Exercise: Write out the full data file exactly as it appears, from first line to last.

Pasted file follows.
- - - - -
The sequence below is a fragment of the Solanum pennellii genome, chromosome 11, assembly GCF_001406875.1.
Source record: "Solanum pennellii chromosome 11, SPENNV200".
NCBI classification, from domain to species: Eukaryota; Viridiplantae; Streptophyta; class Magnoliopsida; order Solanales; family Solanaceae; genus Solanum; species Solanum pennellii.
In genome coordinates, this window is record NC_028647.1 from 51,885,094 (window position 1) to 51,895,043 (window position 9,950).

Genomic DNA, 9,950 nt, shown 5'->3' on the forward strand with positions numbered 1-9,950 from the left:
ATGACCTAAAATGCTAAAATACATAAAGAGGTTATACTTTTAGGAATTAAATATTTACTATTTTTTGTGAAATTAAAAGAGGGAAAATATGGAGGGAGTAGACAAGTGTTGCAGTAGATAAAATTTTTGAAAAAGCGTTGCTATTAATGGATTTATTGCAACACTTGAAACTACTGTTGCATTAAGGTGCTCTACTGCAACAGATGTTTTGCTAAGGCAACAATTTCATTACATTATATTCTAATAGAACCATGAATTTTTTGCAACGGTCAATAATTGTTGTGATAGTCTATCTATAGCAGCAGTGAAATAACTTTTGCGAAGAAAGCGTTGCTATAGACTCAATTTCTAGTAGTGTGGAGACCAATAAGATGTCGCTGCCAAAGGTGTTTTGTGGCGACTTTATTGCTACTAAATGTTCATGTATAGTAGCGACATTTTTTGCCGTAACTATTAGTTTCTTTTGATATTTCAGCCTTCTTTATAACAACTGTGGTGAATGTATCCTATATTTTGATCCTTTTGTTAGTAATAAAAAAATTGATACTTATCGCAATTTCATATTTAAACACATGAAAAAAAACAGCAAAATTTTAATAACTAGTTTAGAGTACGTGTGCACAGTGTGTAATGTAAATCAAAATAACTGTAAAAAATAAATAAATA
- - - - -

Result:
The sequence below is a fragment of the Solanum pennellii genome, chromosome 11, assembly GCF_001406875.1.
Source record: "Solanum pennellii chromosome 11, SPENNV200".
NCBI classification, from domain to species: Eukaryota; Viridiplantae; Streptophyta; class Magnoliopsida; order Solanales; family Solanaceae; genus Solanum; species Solanum pennellii.
In genome coordinates, this window is record NC_028647.1 from 51,885,094 (window position 1) to 51,895,043 (window position 9,950).

Genomic DNA, 9,950 nt, shown 5'->3' on the forward strand with positions numbered 1-9,950 from the left:
ATGACCTAAAATGCTAAAATACATAAAGAGGTTATACTTTTAGGAATTAAATATTTACTATTTTTTGTGAAATTAAAAGAGGGAAAATATGGAGGGAGTAGACAAGTGTTGCAGTAGATAAAATTTTTGAAAAAGCGTTGCTATTAATGGATTTATTGCAACACTTGAAACTACTGTTGCATTAAGGTGCTCTACTGCAACAGATGTTTTGCTAAGGCAACAATTTCATTACATTATATTCTAATAGAACCATGAATTTTTTGCAACGGTCAATAATTGTTGTGATAGTCTATCTATAGCAGCAGTGAAATAACTTTTGCGAAGAAAGCGTTGCTATAGACTCAATTTCTAGTAGTGTGGAGACCAATAAGATGTCGCTGCCAAAGGTGTTTTGTGGCGACTTTATTGCTACTAAATGTTCATGTATAGTAGCGACATTTTTTGCCGTAACTATTAGTTTCTTTTGATATTTCAGCCTTCTTTATAACAACTGTGGTGAATGTATCCTATATTTTGATCCTTTTGTTAGTAATAAAAAAATTGATACTTATCGCAATTTCATATTTAAACACATGAAAAAAAACAGCAAAATTTTAATAACTAGTTTAGAGTACGTGTGCACAGTGTGTAATGTAAATCAAAATAACTGTAAAAAATAAATAAATA